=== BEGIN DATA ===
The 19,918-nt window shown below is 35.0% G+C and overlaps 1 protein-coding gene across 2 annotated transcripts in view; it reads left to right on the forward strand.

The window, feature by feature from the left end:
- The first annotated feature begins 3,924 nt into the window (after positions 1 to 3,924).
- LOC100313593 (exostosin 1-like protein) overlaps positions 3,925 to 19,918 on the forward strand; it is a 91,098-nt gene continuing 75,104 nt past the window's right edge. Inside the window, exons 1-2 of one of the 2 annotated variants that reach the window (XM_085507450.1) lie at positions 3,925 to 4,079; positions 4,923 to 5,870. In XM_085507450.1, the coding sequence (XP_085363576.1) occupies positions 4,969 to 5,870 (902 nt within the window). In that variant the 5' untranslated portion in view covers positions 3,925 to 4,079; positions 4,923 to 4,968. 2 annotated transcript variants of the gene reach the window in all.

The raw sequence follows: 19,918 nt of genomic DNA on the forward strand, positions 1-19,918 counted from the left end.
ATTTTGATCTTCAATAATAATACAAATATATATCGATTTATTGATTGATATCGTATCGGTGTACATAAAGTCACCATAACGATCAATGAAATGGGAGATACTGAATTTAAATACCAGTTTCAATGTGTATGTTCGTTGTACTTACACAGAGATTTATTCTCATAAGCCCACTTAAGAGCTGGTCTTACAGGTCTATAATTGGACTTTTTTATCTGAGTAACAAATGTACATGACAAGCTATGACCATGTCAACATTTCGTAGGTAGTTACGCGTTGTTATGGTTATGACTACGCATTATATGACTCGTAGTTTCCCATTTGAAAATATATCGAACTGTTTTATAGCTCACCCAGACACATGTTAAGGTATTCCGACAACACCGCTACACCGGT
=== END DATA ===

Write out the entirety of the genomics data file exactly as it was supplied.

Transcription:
The 19,918-nt window shown below is 35.0% G+C and overlaps 1 protein-coding gene across 2 annotated transcripts in view; it reads left to right on the forward strand.

The window, feature by feature from the left end:
- The first annotated feature begins 3,924 nt into the window (after positions 1 to 3,924).
- LOC100313593 (exostosin 1-like protein) overlaps positions 3,925 to 19,918 on the forward strand; it is a 91,098-nt gene continuing 75,104 nt past the window's right edge. Inside the window, exons 1-2 of one of the 2 annotated variants that reach the window (XM_085507450.1) lie at positions 3,925 to 4,079; positions 4,923 to 5,870. In XM_085507450.1, the coding sequence (XP_085363576.1) occupies positions 4,969 to 5,870 (902 nt within the window). In that variant the 5' untranslated portion in view covers positions 3,925 to 4,079; positions 4,923 to 4,968. 2 annotated transcript variants of the gene reach the window in all.

The raw sequence follows: 19,918 nt of genomic DNA on the forward strand, positions 1-19,918 counted from the left end.
ATTTTGATCTTCAATAATAATACAAATATATATCGATTTATTGATTGATATCGTATCGGTGTACATAAAGTCACCATAACGATCAATGAAATGGGAGATACTGAATTTAAATACCAGTTTCAATGTGTATGTTCGTTGTACTTACACAGAGATTTATTCTCATAAGCCCACTTAAGAGCTGGTCTTACAGGTCTATAATTGGACTTTTTTATCTGAGTAACAAATGTACATGACAAGCTATGACCATGTCAACATTTCGTAGGTAGTTACGCGTTGTTATGGTTATGACTACGCATTATATGACTCGTAGTTTCCCATTTGAAAATATATCGAACTGTTTTATAGCTCACCCAGACACATGTTAAGGTATTCCGACAACACCGCTACACCGGT